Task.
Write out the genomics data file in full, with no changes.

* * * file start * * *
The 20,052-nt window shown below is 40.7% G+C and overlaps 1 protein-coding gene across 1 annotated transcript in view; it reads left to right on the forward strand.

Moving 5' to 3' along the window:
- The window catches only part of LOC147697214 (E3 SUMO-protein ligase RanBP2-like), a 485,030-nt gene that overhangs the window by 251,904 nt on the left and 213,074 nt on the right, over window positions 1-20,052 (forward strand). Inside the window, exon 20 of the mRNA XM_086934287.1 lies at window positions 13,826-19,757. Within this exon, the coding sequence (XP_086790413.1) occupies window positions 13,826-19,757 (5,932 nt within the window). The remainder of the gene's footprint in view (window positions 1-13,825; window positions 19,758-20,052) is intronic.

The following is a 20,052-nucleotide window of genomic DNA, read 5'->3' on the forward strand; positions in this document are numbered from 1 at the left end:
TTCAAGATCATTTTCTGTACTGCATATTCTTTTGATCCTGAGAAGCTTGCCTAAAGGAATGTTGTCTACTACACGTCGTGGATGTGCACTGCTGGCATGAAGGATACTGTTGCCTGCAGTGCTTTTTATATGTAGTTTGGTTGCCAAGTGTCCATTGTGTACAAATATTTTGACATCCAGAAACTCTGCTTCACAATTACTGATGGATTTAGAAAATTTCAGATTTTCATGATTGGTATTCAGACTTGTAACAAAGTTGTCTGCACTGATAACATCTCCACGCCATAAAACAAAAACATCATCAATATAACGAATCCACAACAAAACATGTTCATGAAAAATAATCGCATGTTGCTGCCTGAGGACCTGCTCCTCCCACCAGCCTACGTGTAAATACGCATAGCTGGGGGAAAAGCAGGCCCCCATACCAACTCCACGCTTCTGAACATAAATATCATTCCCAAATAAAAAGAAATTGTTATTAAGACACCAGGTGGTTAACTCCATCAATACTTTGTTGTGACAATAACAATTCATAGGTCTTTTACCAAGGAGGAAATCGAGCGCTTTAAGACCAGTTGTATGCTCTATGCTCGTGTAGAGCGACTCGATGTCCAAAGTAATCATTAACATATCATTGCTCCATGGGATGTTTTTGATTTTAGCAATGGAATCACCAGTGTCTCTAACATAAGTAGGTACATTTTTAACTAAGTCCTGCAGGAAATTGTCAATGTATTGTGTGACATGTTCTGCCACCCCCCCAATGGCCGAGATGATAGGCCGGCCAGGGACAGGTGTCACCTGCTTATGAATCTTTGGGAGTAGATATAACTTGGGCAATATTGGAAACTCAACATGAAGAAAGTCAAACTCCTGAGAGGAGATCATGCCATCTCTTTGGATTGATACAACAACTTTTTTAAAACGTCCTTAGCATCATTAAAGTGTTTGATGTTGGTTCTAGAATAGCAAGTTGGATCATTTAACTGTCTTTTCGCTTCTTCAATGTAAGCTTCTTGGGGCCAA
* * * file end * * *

The 20,052-nt window shown below is 40.7% G+C and overlaps 1 protein-coding gene across 1 annotated transcript in view; it reads left to right on the forward strand.

Moving 5' to 3' along the window:
- The window catches only part of LOC147697214 (E3 SUMO-protein ligase RanBP2-like), a 485,030-nt gene that overhangs the window by 251,904 nt on the left and 213,074 nt on the right, over window positions 1-20,052 (forward strand). Inside the window, exon 20 of the mRNA XM_086934287.1 lies at window positions 13,826-19,757. Within this exon, the coding sequence (XP_086790413.1) occupies window positions 13,826-19,757 (5,932 nt within the window). The remainder of the gene's footprint in view (window positions 1-13,825; window positions 19,758-20,052) is intronic.

The following is a 20,052-nucleotide window of genomic DNA, read 5'->3' on the forward strand; positions in this document are numbered from 1 at the left end:
TTCAAGATCATTTTCTGTACTGCATATTCTTTTGATCCTGAGAAGCTTGCCTAAAGGAATGTTGTCTACTACACGTCGTGGATGTGCACTGCTGGCATGAAGGATACTGTTGCCTGCAGTGCTTTTTATATGTAGTTTGGTTGCCAAGTGTCCATTGTGTACAAATATTTTGACATCCAGAAACTCTGCTTCACAATTACTGATGGATTTAGAAAATTTCAGATTTTCATGATTGGTATTCAGACTTGTAACAAAGTTGTCTGCACTGATAACATCTCCACGCCATAAAACAAAAACATCATCAATATAACGAATCCACAACAAAACATGTTCATGAAAAATAATCGCATGTTGCTGCCTGAGGACCTGCTCCTCCCACCAGCCTACGTGTAAATACGCATAGCTGGGGGAAAAGCAGGCCCCCATACCAACTCCACGCTTCTGAACATAAATATCATTCCCAAATAAAAAGAAATTGTTATTAAGACACCAGGTGGTTAACTCCATCAATACTTTGTTGTGACAATAACAATTCATAGGTCTTTTACCAAGGAGGAAATCGAGCGCTTTAAGACCAGTTGTATGCTCTATGCTCGTGTAGAGCGACTCGATGTCCAAAGTAATCATTAACATATCATTGCTCCATGGGATGTTTTTGATTTTAGCAATGGAATCACCAGTGTCTCTAACATAAGTAGGTACATTTTTAACTAAGTCCTGCAGGAAATTGTCAATGTATTGTGTGACATGTTCTGCCACCCCCCCAATGGCCGAGATGATAGGCCGGCCAGGGACAGGTGTCACCTGCTTATGAATCTTTGGGAGTAGATATAACTTGGGCAATATTGGAAACTCAACATGAAGAAAGTCAAACTCCTGAGAGGAGATCATGCCATCTCTTTGGATTGATACAACAACTTTTTTAAAACGTCCTTAGCATCATTAAAGTGTTTGATGTTGGTTCTAGAATAGCAAGTTGGATCATTTAACTGTCTTTTCGCTTCTTCAATGTAAGCTTCTTGGGGCCAA